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Why do you need planning drawings?

What are planning drawings?

To the untrained eye, the elaborate sketches and design ideas put together by an architect can be completely mind-boggling. But in order for an idea to become a reality, it needs to go through the stages of planning and building drawings to be able to explore a thought through visual communication.

Why are planning drawings important?

Planning drawings are a tool available to architects to explore innovation, bringing ideas to life in a logical way.

A simple sketch is far easier to comprehend than an idea communicated completely through words.

Not just a way to communicate, planning drawings also help bring to life genuine factors of the project that may need to be considered, such as light, texture, and perspective.

Most architectural design projects start with a simplistic drawing and work up to a complex and highly technical piece of work.

A key element to architectural drawings is to document a process and the evolution of an idea, for example a house extension or loft conversion. The individual steps taken throughout the project show the unique pathway in which the final project idea was formed.

The skill, experience, and precision in an architect’s drawings are used to convey the project dimensions and scale to a planning officer, so the overall application for the work is approved.

If your project requires planning consent drawings, MyHousePlan can provide professional planning and building drawings, creating your project aspiration for planning submission to achieve planning consent. 

We know the planning system here in the UK can be complicated with new and changing policies and regulations added frequently. Our team are always up to date with the latest changes, which is reflected in the intricacy of our service. 

Types of architectural drawings:

  1. Site Location Plan: A map base to show the location of the site in relation to neighbouring land, buildings, or roads. Often used to give an idea of the density of an area, to help understand whether the new development or work is appropriate to the already existing surroundings.
  2. Site Layout Plan (Block Plan): A more detailed, in-scale, comprehensive layout of your particular site. Specifying what the proposed works will look like against the property boundary, neighbouring buildings, and nearby roads.
  3. Elevations: These are essential to planning applications as they are used to show what the building will look like from the outside before and after the proposed work is carried out.
  4. Floor Plans: Used to show the internal layout of the building. Usually, two sets of floorplans are required; one to show the existing layout, and one to show the layout after the proposed plans.
  5. Site Sections and Finished Floor/ Site Levels: If your proposal involves a significant change in ground levels, drawings should be submitted to show both the existing and finished levels of the proposed works. These drawings will show what kind of impact the proposed works will have on neighbouring developments.
  6. Street scene/ Context Plan: For works that will be near your property boundary, neighbouring boundary, will have a noticeable change in height, and/ or visible from the road such as new buildings or large extensions.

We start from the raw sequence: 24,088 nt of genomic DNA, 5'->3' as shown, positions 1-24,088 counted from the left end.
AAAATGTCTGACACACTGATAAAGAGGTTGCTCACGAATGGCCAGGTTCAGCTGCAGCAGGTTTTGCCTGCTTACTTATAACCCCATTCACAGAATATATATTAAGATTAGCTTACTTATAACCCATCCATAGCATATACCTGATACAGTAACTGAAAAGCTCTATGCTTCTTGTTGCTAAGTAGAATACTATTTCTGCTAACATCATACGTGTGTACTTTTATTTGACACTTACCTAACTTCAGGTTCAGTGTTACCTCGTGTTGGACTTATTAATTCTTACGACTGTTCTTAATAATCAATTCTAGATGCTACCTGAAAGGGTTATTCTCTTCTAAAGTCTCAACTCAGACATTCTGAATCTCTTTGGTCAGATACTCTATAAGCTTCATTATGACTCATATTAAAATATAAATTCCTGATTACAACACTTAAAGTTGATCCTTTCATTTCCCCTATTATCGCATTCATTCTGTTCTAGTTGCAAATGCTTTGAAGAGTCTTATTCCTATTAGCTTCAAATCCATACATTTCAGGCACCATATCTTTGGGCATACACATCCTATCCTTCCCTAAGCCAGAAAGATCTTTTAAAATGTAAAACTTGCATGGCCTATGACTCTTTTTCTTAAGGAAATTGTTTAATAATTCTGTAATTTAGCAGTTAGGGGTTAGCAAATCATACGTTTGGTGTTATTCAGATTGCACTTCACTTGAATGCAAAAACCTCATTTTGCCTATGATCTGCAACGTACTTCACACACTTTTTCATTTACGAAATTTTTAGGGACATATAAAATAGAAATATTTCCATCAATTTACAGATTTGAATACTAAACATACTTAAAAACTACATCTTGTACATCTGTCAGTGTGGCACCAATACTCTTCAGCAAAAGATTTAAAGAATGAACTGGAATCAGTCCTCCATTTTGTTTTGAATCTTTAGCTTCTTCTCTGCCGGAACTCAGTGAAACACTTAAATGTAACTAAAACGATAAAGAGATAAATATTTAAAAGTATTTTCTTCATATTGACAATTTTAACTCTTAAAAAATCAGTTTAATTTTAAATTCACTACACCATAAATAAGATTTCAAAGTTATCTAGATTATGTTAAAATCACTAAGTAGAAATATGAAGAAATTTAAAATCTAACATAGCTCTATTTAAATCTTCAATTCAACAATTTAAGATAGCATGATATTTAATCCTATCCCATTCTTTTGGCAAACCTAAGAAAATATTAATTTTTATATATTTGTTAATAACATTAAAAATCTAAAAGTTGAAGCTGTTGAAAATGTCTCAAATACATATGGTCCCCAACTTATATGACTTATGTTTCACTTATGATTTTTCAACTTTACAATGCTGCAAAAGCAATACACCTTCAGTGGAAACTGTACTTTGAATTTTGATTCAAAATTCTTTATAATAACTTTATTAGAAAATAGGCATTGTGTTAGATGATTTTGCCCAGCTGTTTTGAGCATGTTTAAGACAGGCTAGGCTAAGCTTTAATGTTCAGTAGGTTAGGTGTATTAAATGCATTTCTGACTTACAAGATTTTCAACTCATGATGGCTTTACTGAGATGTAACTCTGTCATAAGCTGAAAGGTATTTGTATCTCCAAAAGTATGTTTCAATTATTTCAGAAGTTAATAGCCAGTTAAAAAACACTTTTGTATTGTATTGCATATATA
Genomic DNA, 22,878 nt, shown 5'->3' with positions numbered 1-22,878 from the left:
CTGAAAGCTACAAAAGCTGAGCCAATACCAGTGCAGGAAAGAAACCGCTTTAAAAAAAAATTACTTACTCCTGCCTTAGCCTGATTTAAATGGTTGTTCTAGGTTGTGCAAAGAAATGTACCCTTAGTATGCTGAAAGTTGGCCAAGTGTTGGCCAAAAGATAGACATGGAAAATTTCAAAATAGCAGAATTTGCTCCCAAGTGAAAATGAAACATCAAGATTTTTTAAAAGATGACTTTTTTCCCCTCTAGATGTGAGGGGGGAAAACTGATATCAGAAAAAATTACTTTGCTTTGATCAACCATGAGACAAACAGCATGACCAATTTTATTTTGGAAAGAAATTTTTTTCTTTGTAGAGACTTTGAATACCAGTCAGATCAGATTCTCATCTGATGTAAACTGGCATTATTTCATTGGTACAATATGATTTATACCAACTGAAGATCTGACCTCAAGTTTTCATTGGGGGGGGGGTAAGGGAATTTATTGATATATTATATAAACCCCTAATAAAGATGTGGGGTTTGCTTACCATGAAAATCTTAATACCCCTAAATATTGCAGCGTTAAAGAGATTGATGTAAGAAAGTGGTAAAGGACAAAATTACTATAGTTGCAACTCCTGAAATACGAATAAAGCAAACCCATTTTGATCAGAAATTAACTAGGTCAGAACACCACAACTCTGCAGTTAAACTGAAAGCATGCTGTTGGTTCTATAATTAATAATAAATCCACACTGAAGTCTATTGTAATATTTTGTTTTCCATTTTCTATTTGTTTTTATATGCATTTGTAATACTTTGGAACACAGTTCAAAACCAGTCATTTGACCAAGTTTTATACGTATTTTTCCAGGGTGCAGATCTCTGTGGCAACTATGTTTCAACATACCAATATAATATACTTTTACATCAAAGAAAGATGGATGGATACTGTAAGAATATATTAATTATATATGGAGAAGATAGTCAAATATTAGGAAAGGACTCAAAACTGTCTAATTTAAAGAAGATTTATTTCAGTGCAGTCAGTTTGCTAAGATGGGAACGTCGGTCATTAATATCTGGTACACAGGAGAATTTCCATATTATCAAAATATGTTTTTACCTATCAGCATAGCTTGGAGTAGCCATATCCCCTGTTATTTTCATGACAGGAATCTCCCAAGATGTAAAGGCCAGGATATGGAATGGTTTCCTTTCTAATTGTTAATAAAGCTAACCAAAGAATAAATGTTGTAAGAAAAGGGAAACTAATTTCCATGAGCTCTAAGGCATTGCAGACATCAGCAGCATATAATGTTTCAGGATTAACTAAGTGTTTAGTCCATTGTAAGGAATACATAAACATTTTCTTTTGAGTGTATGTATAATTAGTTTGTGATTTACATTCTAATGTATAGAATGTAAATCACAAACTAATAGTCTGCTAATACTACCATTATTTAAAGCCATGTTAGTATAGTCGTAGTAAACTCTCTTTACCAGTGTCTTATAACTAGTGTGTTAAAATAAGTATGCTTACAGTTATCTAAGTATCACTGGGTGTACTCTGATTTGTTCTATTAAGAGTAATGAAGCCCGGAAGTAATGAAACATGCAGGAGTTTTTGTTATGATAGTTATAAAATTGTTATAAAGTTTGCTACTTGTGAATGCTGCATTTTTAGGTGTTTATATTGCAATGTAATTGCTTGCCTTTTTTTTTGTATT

7. Roof Plans: These drawings show the shape of the roof, especially when proposed works will change the shape or appearance of the roof. Details such as roofing materials and their location are often specified on the roof plan.
  8. Landscaping: Becoming more common for roof gardens and in areas of Green Belt land, landscaping drawings are sometimes a condition of the planning permission, considering the growing importance of green infrastructure and architecture.
  9. Joinery Drawings and Details: Work on listed buildings often needs to be carried out with certain aspects of the existing building remaining exactly the same. These drawings detail the fixtures and fittings that are to be replaced.
  10. Photomontages: Important to show the client and planner what the project will look like and how it fits in the nearby landscape. They give an idea of the project scale and size.

Planning drawings are a necessity

In short, planning drawings are used throughout the architect project process, and are vital to encourage growth and development of ideas to make your project unique in both design and bespoke to your needs. It allows new ideas and observations to be explored, to provide you with the project outcome of your dreams from a bungalow conversion to a side extension.

Following your initial design visit, planning drawings are the first step in a complex process to complete your building work. To submit your planning applications, you must have planning drawings ready to accompany the paperwork, this helps to visualise what is it you’re requesting permissions for.

Find out more about the next steps in the planning application process here.

Our architect team at MyHousePlan balance the creativity of your project with the latest regulations to ensure it remains achievable from a planning policy perspective. Throughout the project, our architect will guide you through the planning process to make sure that the planning drawing produced achieves consent. 

Planning drawings with MyHousePlan

MyHousePlan provides affordable design and drawings services to achieve planning and building regulations consent throughout Essex, and surrounding areas. The team are specialists in architectural designs for loft conversion drawings, house extension drawings, summer house design, bungalow conversions, and more.

To start your project, contact us today or find out more about our Planning Drawings service here.